Unionists left hissing over Limavady mythical trail that ‘ignores’ their culture
Published 27/06/2013 | 00:00
Unionists are angry at what they see as the exclusion of their culture in a new tourism initiative.
A notorious highwayman, a legendary giant snake and a sea god form part of a culture trail that will lead visitors through the Roe Valley around Limavady.
But the omission of the town’s founding father and a world-|famous citizen, both from the unionist tradition, has sparked criticism.
The Explore See Do Sculpture Trail, which encompasses seven sites in the borough, is the council's keystone tourism project that brings to life local myths and legends in a series of sculptures.
While the guide includes references and sculptures relating to the O’Cahan Clan, it does not mention William Massey, a Limavady native who went on to become Prime Minister of New Zealand.
Nor does the guide refer to Sir Thomas Phillips, the founding father of Limavady town, a move described as “shocking” by local unionists.
The UUP’s Arron Callan said: “I was delighted to hear Limavady Borough Council were going to place a number of sculptures around the borough to represent the legends and myths of the area.
“However, when I looked at the booklet for the trail I was shocked and angered that William Massey, whose statue sits outside the council offices, arguably Limavady’s most famous son, was left out. I was more shocked that the man who founded the town as we know it today, and is the reason we are celebrating 400 years of a Royal Charter this year, was also left out. Sir Thomas Phillips was crucial to the development of the town and to leave him out is a disgrace, he most certainly fits the criteria of ‘legend’.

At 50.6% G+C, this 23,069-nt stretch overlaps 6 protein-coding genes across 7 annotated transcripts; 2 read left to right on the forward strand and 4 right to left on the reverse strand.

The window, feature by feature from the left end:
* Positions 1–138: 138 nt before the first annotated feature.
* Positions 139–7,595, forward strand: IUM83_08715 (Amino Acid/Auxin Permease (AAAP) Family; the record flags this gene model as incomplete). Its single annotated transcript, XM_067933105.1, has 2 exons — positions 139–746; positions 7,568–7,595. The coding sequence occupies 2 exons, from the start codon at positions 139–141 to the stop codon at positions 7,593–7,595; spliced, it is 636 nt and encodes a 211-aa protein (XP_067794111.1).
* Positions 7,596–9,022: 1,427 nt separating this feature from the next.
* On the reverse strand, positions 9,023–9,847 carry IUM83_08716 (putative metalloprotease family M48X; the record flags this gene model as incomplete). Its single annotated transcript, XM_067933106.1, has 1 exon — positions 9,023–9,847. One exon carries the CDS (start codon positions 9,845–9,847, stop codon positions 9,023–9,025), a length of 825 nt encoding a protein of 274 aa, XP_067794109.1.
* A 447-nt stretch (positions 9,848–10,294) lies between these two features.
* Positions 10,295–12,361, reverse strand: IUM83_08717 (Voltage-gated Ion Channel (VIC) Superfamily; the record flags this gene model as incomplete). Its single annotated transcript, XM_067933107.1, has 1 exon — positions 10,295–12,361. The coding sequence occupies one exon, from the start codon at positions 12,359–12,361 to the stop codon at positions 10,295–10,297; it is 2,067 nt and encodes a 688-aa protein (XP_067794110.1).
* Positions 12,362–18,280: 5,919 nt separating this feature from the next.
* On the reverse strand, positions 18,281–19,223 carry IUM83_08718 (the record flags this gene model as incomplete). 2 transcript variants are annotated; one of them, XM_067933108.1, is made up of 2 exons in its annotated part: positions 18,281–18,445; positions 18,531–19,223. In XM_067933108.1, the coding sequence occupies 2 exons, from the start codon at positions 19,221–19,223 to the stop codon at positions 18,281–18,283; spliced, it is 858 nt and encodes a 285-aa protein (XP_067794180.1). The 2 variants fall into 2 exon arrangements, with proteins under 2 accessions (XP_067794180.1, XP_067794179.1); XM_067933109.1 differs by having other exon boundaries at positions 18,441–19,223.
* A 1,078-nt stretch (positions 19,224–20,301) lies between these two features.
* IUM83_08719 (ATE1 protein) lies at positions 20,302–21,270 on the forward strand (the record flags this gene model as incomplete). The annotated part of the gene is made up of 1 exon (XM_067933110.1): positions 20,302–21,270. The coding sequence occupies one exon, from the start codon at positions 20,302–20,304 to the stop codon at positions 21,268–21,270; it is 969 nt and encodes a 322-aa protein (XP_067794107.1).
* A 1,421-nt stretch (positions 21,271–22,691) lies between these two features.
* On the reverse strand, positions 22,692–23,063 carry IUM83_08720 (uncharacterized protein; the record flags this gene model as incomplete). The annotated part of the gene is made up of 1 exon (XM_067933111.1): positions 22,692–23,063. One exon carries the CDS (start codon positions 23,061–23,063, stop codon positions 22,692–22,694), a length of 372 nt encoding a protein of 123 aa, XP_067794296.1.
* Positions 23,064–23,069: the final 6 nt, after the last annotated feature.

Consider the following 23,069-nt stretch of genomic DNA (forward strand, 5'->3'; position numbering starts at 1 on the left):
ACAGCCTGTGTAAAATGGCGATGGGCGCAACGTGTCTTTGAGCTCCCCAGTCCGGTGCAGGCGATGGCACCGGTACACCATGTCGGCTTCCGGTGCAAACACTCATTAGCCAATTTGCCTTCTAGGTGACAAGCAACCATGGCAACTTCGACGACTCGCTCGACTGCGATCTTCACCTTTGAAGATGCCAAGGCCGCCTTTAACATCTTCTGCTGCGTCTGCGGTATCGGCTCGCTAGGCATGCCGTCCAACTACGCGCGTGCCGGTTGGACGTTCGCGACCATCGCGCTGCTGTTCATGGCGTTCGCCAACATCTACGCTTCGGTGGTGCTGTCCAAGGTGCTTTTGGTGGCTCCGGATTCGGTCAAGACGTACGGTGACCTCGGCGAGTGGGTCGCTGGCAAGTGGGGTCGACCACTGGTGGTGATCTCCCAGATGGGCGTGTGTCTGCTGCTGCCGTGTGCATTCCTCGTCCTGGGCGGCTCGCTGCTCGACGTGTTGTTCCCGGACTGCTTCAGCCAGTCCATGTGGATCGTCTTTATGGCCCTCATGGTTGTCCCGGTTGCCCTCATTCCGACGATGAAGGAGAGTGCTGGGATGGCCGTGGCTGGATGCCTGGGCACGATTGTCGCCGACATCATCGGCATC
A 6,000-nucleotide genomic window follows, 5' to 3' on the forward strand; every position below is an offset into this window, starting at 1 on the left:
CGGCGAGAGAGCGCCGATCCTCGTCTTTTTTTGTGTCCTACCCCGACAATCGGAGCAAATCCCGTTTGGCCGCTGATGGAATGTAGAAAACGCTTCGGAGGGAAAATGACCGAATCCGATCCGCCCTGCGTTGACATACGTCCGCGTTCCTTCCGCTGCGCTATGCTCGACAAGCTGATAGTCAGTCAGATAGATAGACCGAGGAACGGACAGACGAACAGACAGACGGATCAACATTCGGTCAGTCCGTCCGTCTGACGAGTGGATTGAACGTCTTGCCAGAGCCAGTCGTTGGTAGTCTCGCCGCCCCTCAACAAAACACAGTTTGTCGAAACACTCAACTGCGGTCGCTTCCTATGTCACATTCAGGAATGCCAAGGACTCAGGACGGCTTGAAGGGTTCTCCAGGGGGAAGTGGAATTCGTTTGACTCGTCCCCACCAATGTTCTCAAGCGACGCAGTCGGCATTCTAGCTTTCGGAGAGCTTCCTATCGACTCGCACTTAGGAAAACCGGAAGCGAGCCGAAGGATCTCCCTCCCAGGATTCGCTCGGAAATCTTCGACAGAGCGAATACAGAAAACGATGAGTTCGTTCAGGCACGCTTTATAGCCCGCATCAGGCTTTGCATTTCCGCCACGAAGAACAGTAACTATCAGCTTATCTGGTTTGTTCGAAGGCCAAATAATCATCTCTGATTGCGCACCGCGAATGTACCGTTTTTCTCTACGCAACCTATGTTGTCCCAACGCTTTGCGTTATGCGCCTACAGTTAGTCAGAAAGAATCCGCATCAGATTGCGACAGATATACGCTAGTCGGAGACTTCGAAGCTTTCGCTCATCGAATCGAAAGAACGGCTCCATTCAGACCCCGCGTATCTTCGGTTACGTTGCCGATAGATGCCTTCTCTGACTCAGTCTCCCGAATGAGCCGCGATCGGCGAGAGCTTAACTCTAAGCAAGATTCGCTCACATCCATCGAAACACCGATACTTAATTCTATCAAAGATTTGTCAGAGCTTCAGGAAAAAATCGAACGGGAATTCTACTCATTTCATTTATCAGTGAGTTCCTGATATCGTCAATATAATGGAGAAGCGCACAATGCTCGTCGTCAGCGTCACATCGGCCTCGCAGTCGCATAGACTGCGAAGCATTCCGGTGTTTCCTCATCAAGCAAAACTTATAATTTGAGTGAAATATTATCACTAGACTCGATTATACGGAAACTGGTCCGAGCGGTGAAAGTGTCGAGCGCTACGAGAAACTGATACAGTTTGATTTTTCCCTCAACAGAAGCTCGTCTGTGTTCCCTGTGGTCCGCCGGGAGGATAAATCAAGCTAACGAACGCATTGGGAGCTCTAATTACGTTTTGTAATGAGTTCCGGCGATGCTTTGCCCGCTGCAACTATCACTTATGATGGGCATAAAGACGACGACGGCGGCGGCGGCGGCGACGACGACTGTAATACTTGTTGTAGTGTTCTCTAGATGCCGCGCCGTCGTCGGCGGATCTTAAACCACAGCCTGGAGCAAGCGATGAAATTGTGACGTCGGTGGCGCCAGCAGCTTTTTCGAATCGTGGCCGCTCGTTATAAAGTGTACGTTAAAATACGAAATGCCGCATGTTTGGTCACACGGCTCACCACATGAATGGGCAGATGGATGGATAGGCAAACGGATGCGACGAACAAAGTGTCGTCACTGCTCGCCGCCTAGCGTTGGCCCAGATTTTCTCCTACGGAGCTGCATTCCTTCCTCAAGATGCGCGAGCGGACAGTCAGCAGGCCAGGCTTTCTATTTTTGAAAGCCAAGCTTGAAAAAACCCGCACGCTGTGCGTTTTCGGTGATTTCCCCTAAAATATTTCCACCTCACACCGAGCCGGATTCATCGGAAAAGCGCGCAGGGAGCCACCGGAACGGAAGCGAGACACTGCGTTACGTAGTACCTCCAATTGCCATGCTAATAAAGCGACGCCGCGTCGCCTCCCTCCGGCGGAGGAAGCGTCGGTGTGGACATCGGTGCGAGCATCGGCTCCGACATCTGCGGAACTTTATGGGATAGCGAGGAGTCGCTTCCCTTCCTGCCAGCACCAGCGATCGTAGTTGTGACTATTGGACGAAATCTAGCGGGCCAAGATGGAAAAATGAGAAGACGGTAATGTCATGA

“I hope whoever came up with the trail will re-examine this and bring these two very historically important people into this trail.
“If Danny Boy, which was written by an Englishman, can be included, why not Massey and Phillips?”
A Limavady Borough Council spokeswoman denied the criticism, saying: “The Sculpture Trail is about celebrating stories, not people. Massey is a memorial, not a myth or legend.”
Artists Maurice Harron, Alan Carg, Eleanor Wheeler and John Darren Sutton produced the pieces which decorate the valley.
The Musical Harp depicting Rory Dall O’Cahan and The Lament of the O’Cahans can be found at Gortmore, while the imposing figure of Mananan Mac Lir, God of the Sea, and the Broighter Gold Hoard stands at Benevenagh Mountain.
Elsewhere in Largantea, a representation of the notorious highwayman Cushy Glen can be found.
A sculpture depicting the Leap of the Dog from which the town takes its name is in Roe Valley Country Park, and in Feeney village visitors encounter an intimidating piece — Lig-na-Paiste, the last serpent in Ireland.